The most asked ‘gardening’ question this time of year on my website is, “What is the best Christmas tree?”
It is a great question as not all Christmas trees are created or grown equal and there are new varieties/species offered almost every year.
Here are the various qualities of the trees that are available:
Canadian Christmas trees: in order of my personal favourites:
Five *’s = very favourite
One * = poor choice.
Fraser Fir *****. Tall, straight, wonderful evergreen scent and above average needle retention. A traditional look. Soft needles: easy on the hands. I will put one of these in my home partly because they are easy to set up. Have you ever put up a Christmas tree that had a crooked trunk? It is a test of anyone’s good will and ‘Christmas spirit’. If I am ever visited by the ghost of Christmas past, I am sure that he will take me to that day in the garage when I tried putting a Scots pine into a 3 legged tree stand. Not a pretty picture.
Noble fir *****. Much like the Fraser Fir but with a wonderful silver tone to the underside of the needles.
Balsam ****. Great needle retention, straight trunk, nice scent. A maritime native. Only downside is the distance between branches is rather generous, giving the tree a thinner look than its Fir cousins. The lower cost may encourage you to look for this one at your local supplier.
Scots Pine ***. This was the #1 cut Christmas tree a generation ago. The greatest advantage of the Scots Pine is that it has long needles that are stiff enough to hold up most any tree ornament. Also, it is densely branched, providing an excellent opportunity to load it up with lights and decorations. However, the trunk of the Scots Pine is seldom straight and never as straight as that of the aforementioned Fir. It has reasonable needle retention, a gentle scent that is most intense when you first bring it into the house and the price is lower than any of the more popular trees.
White spruce **. The very first Christmas tree, legend has it, was cut somewhere in Bavaria, Germany about 350 years ago and was likely a spruce of some kind. It has poor needle retention, usually has wide gaps between branches (minimizing the opportunity for decorations and lights) and the scent is moderate.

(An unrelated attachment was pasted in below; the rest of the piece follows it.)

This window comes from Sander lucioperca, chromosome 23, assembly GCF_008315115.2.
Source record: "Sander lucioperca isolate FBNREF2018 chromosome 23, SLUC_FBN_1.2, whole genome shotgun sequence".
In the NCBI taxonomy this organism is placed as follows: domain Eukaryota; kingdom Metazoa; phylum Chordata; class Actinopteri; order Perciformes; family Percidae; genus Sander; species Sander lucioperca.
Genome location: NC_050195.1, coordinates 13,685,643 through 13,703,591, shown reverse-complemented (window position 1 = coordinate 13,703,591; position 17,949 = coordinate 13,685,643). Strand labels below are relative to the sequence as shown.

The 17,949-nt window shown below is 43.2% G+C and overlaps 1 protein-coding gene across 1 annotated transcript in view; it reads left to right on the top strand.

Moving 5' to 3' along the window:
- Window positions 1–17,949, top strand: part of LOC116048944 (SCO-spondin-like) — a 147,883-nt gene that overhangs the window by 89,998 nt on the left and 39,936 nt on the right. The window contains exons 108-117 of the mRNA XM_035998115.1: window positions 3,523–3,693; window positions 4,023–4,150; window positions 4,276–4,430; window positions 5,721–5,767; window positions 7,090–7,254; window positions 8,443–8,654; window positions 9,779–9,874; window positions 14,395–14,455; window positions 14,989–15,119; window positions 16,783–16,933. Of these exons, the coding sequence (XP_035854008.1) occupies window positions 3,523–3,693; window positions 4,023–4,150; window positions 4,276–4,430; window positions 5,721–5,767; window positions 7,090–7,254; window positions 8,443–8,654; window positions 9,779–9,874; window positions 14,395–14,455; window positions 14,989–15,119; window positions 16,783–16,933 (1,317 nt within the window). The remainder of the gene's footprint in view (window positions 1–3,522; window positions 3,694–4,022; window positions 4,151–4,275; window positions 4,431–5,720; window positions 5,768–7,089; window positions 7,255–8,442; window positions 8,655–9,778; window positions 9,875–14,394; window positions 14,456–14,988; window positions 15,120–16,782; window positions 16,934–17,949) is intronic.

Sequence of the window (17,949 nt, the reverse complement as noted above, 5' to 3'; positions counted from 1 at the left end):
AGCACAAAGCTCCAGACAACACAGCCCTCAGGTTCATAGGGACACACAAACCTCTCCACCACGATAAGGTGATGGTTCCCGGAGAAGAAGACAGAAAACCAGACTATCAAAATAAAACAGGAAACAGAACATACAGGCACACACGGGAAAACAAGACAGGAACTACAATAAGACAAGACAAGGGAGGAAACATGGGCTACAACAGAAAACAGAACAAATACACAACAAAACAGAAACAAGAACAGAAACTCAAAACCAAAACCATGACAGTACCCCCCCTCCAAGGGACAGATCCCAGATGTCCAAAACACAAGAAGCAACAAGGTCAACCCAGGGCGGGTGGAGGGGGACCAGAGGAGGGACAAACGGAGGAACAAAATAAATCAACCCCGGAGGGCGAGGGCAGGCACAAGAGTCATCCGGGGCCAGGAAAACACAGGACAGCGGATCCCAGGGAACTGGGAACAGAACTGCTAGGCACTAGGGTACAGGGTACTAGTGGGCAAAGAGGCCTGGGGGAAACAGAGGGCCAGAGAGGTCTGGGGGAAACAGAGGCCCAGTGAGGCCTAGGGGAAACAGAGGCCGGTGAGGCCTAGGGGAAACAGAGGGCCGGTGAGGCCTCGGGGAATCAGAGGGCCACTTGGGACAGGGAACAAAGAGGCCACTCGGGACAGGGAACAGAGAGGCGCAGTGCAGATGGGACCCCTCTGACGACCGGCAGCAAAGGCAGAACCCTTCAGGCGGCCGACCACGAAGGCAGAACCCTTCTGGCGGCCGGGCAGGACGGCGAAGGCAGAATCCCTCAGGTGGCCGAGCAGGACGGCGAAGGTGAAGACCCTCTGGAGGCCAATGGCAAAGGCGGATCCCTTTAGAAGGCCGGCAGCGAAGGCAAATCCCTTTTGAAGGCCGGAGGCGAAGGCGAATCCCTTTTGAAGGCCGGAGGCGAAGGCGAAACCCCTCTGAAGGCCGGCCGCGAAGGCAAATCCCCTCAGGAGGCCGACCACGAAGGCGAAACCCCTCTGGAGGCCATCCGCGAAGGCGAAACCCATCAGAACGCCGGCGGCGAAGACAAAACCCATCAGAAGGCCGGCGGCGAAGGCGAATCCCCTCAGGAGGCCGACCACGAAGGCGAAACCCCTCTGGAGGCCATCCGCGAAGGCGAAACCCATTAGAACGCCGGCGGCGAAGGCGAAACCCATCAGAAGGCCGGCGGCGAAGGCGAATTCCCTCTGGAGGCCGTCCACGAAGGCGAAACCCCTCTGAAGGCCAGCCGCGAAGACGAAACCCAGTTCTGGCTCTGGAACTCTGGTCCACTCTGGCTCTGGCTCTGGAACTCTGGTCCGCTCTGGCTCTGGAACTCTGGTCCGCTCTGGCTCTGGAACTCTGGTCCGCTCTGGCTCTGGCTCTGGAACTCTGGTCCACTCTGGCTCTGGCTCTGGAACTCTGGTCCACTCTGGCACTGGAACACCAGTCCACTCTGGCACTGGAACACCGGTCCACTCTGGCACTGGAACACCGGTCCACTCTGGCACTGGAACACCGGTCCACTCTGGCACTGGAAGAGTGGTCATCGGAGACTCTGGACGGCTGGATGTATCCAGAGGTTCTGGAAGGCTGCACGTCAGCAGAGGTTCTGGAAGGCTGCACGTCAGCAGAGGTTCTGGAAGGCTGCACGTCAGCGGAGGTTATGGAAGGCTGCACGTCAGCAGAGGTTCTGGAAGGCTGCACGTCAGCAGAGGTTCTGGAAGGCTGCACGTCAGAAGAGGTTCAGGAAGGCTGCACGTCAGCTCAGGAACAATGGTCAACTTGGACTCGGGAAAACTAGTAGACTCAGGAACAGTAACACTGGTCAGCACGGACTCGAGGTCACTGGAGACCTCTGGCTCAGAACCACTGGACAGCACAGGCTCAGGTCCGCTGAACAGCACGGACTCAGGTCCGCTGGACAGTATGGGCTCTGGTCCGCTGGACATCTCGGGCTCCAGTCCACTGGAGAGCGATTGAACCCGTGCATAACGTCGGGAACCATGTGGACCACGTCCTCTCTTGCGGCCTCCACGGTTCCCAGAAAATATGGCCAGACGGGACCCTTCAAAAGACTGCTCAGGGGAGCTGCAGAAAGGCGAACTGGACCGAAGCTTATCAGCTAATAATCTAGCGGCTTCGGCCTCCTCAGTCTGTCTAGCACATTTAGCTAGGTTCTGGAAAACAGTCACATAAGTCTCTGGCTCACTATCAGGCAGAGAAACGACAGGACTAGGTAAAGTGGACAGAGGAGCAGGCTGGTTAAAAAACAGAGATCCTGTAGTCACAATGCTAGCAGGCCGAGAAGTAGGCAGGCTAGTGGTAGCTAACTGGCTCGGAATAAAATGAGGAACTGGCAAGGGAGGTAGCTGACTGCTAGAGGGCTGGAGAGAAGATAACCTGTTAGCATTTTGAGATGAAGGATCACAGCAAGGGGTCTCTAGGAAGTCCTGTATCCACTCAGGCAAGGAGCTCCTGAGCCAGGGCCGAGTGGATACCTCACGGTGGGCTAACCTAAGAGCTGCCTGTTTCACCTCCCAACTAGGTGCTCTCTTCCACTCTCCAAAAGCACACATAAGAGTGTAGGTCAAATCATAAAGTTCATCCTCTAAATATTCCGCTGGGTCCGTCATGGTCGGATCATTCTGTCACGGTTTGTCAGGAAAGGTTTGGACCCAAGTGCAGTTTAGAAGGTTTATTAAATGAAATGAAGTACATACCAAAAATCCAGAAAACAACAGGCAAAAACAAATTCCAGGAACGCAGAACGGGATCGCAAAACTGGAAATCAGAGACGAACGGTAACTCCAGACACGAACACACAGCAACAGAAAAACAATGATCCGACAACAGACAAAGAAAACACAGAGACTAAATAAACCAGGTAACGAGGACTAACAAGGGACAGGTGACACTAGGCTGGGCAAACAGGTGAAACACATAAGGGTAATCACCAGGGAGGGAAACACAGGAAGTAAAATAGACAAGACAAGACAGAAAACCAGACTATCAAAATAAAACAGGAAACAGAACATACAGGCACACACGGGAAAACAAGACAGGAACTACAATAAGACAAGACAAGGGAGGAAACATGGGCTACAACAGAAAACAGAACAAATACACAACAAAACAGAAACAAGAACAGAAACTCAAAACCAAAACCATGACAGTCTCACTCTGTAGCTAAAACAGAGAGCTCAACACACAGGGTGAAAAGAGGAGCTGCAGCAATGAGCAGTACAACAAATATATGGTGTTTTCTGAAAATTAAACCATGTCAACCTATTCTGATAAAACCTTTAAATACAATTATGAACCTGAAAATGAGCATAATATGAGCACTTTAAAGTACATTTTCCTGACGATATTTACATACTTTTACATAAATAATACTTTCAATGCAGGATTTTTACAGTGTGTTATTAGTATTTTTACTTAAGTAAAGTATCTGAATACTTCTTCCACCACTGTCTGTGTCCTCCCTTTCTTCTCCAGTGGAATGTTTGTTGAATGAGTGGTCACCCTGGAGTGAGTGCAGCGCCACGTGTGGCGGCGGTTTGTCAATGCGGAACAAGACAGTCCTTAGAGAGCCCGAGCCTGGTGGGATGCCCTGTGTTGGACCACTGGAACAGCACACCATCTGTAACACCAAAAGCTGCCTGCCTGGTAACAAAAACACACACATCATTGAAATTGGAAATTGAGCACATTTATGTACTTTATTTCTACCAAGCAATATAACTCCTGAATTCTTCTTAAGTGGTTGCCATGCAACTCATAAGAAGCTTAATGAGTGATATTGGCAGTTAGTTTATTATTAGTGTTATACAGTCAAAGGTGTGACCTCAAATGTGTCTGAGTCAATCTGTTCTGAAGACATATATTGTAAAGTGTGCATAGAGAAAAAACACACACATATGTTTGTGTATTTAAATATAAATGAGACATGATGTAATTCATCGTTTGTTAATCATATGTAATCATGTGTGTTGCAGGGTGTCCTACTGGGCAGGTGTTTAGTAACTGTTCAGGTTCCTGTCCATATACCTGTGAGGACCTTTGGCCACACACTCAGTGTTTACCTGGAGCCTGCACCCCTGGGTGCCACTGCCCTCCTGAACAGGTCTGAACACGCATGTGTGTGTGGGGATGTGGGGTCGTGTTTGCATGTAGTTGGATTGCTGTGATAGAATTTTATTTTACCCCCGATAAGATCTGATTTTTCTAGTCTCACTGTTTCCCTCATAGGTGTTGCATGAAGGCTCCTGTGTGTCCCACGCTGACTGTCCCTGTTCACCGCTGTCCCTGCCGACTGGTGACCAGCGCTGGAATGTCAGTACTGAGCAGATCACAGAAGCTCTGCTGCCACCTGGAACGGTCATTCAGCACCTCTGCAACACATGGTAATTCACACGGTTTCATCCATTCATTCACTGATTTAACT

Above all, I steer away from the White Spruce for the fire hazard that results from the dramatic needle drop.
If you live in the country and are cutting a spruce down on your own property, be sure not to bring it indoors until about 5 days before Christmas. And take it back outdoors a couple of days after Christmas. That way the ‘needle drop’ will not cause too much of a problem: like clogging up your vacuum cleaner.
How to Take Care of Your Tree:
- Look for a tree with a straight trunk – anyone that has tried to put a crooked tree in a stand will tell you the same thing.
- Look for bushiness that suits your space. Look for a tree that is the right height for the room you plan to put it in. You pay for height when you buy a tree – no use cutting off a foot or two!
- Cut about 2 inches off of the bottom of the trunk the same day that you plan on putting the tree up. This opens up the capillaries in the tree, increasing its ability to take up water.
- ALWAYS use a stand that holds water and make sure that you keep it topped up. This, more than anything else that you do will help the tree to hold its needles for the longest time possible.
- Use a tree preservative. I recommend an application of Wilt-Pruf®. The liquid concentrates are arguably helpful though I am unsure just how much so.
- When you dispose of your tree, leave it for the municipality to recycle OR place it in the garden, stand and all, until spring. It will provide protection for visiting birds. I put mine within 20 ft of bird feeding stations.
Above all, take family and friends out for the tree selection experience and get the Christmas spirit stirred up well ahead of the big day!